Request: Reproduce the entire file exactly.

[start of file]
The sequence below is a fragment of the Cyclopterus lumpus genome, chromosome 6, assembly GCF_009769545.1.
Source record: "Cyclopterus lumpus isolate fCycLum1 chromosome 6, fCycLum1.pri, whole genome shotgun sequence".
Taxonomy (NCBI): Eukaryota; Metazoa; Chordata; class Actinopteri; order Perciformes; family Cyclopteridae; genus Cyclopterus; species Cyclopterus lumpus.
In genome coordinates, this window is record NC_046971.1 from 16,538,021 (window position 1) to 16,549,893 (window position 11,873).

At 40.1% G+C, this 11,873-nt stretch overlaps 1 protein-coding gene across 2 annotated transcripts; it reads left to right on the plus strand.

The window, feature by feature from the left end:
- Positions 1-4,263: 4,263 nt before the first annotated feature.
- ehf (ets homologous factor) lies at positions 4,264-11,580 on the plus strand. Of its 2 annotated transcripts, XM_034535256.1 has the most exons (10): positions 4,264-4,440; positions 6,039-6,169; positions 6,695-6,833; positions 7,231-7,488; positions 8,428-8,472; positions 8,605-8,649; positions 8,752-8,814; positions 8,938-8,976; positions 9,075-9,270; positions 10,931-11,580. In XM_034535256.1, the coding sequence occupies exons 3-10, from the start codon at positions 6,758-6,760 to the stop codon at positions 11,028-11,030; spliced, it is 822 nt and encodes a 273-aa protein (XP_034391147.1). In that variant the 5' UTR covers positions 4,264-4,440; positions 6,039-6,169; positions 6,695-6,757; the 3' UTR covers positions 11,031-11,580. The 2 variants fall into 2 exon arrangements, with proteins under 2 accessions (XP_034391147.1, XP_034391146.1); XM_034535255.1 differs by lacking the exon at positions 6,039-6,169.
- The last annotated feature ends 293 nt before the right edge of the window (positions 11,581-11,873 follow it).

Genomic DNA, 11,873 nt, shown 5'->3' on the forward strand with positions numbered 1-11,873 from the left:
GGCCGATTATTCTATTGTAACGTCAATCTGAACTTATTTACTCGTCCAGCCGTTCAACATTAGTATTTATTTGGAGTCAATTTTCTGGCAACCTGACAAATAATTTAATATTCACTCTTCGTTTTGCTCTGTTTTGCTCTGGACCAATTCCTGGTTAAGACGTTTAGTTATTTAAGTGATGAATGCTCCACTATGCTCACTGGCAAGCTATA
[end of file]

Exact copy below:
The sequence below is a fragment of the Cyclopterus lumpus genome, chromosome 6, assembly GCF_009769545.1.
Source record: "Cyclopterus lumpus isolate fCycLum1 chromosome 6, fCycLum1.pri, whole genome shotgun sequence".
Taxonomy (NCBI): Eukaryota; Metazoa; Chordata; class Actinopteri; order Perciformes; family Cyclopteridae; genus Cyclopterus; species Cyclopterus lumpus.
In genome coordinates, this window is record NC_046971.1 from 16,538,021 (window position 1) to 16,549,893 (window position 11,873).

At 40.1% G+C, this 11,873-nt stretch overlaps 1 protein-coding gene across 2 annotated transcripts; it reads left to right on the plus strand.

The window, feature by feature from the left end:
- Positions 1-4,263: 4,263 nt before the first annotated feature.
- ehf (ets homologous factor) lies at positions 4,264-11,580 on the plus strand. Of its 2 annotated transcripts, XM_034535256.1 has the most exons (10): positions 4,264-4,440; positions 6,039-6,169; positions 6,695-6,833; positions 7,231-7,488; positions 8,428-8,472; positions 8,605-8,649; positions 8,752-8,814; positions 8,938-8,976; positions 9,075-9,270; positions 10,931-11,580. In XM_034535256.1, the coding sequence occupies exons 3-10, from the start codon at positions 6,758-6,760 to the stop codon at positions 11,028-11,030; spliced, it is 822 nt and encodes a 273-aa protein (XP_034391147.1). In that variant the 5' UTR covers positions 4,264-4,440; positions 6,039-6,169; positions 6,695-6,757; the 3' UTR covers positions 11,031-11,580. The 2 variants fall into 2 exon arrangements, with proteins under 2 accessions (XP_034391147.1, XP_034391146.1); XM_034535255.1 differs by lacking the exon at positions 6,039-6,169.
- The last annotated feature ends 293 nt before the right edge of the window (positions 11,581-11,873 follow it).

Genomic DNA, 11,873 nt, shown 5'->3' on the forward strand with positions numbered 1-11,873 from the left:
GGCCGATTATTCTATTGTAACGTCAATCTGAACTTATTTACTCGTCCAGCCGTTCAACATTAGTATTTATTTGGAGTCAATTTTCTGGCAACCTGACAAATAATTTAATATTCACTCTTCGTTTTGCTCTGTTTTGCTCTGGACCAATTCCTGGTTAAGACGTTTAGTTATTTAAGTGATGAATGCTCCACTATGCTCACTGGCAAGCTATA